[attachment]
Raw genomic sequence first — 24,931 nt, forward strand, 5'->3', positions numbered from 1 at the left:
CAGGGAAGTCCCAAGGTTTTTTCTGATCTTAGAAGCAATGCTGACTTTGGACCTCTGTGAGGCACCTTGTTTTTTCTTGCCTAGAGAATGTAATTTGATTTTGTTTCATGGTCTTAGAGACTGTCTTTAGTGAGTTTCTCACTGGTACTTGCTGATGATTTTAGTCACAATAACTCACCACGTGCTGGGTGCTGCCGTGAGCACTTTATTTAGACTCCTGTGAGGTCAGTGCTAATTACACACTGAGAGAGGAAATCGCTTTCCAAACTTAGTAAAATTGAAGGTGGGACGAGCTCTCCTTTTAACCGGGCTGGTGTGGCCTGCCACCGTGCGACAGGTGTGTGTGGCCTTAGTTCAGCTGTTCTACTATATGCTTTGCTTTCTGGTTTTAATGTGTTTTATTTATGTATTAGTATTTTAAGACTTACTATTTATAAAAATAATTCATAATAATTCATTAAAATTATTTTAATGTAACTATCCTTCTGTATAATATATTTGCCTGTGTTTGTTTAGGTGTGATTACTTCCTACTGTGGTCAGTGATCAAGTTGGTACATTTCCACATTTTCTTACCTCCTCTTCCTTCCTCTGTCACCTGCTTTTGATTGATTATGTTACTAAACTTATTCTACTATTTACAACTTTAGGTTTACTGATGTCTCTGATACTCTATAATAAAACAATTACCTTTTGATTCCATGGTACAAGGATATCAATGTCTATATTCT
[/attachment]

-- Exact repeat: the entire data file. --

Raw genomic sequence first — 24,931 nt, forward strand, 5'->3', positions numbered from 1 at the left:
CAGGGAAGTCCCAAGGTTTTTTCTGATCTTAGAAGCAATGCTGACTTTGGACCTCTGTGAGGCACCTTGTTTTTTCTTGCCTAGAGAATGTAATTTGATTTTGTTTCATGGTCTTAGAGACTGTCTTTAGTGAGTTTCTCACTGGTACTTGCTGATGATTTTAGTCACAATAACTCACCACGTGCTGGGTGCTGCCGTGAGCACTTTATTTAGACTCCTGTGAGGTCAGTGCTAATTACACACTGAGAGAGGAAATCGCTTTCCAAACTTAGTAAAATTGAAGGTGGGACGAGCTCTCCTTTTAACCGGGCTGGTGTGGCCTGCCACCGTGCGACAGGTGTGTGTGGCCTTAGTTCAGCTGTTCTACTATATGCTTTGCTTTCTGGTTTTAATGTGTTTTATTTATGTATTAGTATTTTAAGACTTACTATTTATAAAAATAATTCATAATAATTCATTAAAATTATTTTAATGTAACTATCCTTCTGTATAATATATTTGCCTGTGTTTGTTTAGGTGTGATTACTTCCTACTGTGGTCAGTGATCAAGTTGGTACATTTCCACATTTTCTTACCTCCTCTTCCTTCCTCTGTCACCTGCTTTTGATTGATTATGTTACTAAACTTATTCTACTATTTACAACTTTAGGTTTACTGATGTCTCTGATACTCTATAATAAAACAATTACCTTTTGATTCCATGGTACAAGGATATCAATGTCTATATTCT